God's Word on Sunday: Jesus can be heard in noisy world

  • May 5, 2019

Fourth Sunday of Easter, May 12 (Year C) Acts 13:14, 43-52; Psalm 100; Revelation 7:9, 14b-17; John 10:27-30

New ideas nearly always provoke controversy, resistance and even violence. This applies in all areas of human activity, but nowhere is it more prevalent than in religion.

This was the case 2,000 years ago just as it is today. The religious wars we have fought and the bitter feuds and polarized debates that divide religious communities attest to this lamentable human failing.

Paul’s preaching in Antioch in Pisidia should have been received joyfully and enthusiastically — and it was by many, both Jews and Gentiles. But it also caused a huge rift in the community, for many felt angry and threatened.

Negative reactions are the result of fear, jealousy and the desire to possess God, none of which is an attitude worthy of God. Usually they have more to do with our own issues than anything about God. It is not that we should be gullible and uncritical in the face of newness, but that our minds should be open enough to listen and discern.

Luke is severe in his judgment of the people of Antioch in Pisidia. His conclusion is that they are not worthy of eternal life. One can only hope that time, experience and education has made us more aware and tolerant of the many factors that are part of the dynamics of faith and unbelief.

It is striking that even after being run out of town, the apostles were not angry. Their mission was not about them and their issues, but about God. On the contrary, they were filled with joy and the Holy Spirit — a sure sign that one is being guided by the divine will and is open to growth and new life.

The striking vision of John is puzzling and yet comforting. The countless multitudes standing before the throne have come through the great ordeal and have washed their robes white in the blood of the Lamb. What can such a strange vision mean for us — and what is the ordeal?

The ordeal can be anything — persecution for one’s faith or what is right or just the blows and pain that ordinary life on our scary planet can bring. The point is that the Lamb at the centre of the throne is their shepherd — they have kept focused on Him.

God is their comfort, and they are renewed and refreshed from the springs of life.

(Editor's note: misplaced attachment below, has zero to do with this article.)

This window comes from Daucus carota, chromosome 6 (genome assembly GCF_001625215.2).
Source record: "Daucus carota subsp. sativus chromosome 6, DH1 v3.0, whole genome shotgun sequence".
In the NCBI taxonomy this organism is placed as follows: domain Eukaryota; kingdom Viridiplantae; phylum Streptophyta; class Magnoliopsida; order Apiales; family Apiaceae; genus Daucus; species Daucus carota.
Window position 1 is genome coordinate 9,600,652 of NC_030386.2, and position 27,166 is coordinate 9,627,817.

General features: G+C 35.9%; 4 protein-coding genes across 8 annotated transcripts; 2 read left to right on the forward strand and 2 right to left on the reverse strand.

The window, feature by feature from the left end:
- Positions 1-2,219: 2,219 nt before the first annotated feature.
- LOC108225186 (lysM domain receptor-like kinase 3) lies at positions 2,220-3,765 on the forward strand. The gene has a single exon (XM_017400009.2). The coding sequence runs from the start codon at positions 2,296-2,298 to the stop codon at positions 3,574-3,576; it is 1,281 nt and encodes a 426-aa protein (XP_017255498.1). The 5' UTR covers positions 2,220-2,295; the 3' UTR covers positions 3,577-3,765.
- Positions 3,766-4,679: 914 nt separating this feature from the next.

We might draw courage from this as we face the challenges of life. We have a source of courage and strength of which the world is unaware. Nothing can overpower us and we need not lose faith, hope or commitment in the face of opposition and struggle.

How do we hear the voice of Jesus in a noisy and chaotic world in which there are so many discordant voices? There is always the danger of losing one’s spiritual bearings. Those who have put on the mind and heart of Jesus will always be able to pick His voice out of the world’s din — it will be clear and heartening.

Jesus assures us that those who belong to Him can never be snatched away, as long as our heart is focused. We need not fear the uncertainty and the constant turmoil and change of the world. It is from Jesus alone that we will be gifted with eternal life.

The good news is that we do not have to wait until we die, for eternal life in the Gospel of John does not refer solely to going to Heaven after you die. It describes a particular transcendent quality of life: living in the conscious awareness of God’s presence and dwelling in the Father and in Jesus.

We can experience this now if we remain in Jesus in thought, word and deed. With such a close relationship with the Lord, we must never give away our freedom or our minds and hearts to anyone or anything else.

This is our birthright as Christians and it must be guarded. In every situation, if we still ourselves inwardly and listen with the heart, we will hear His voice.

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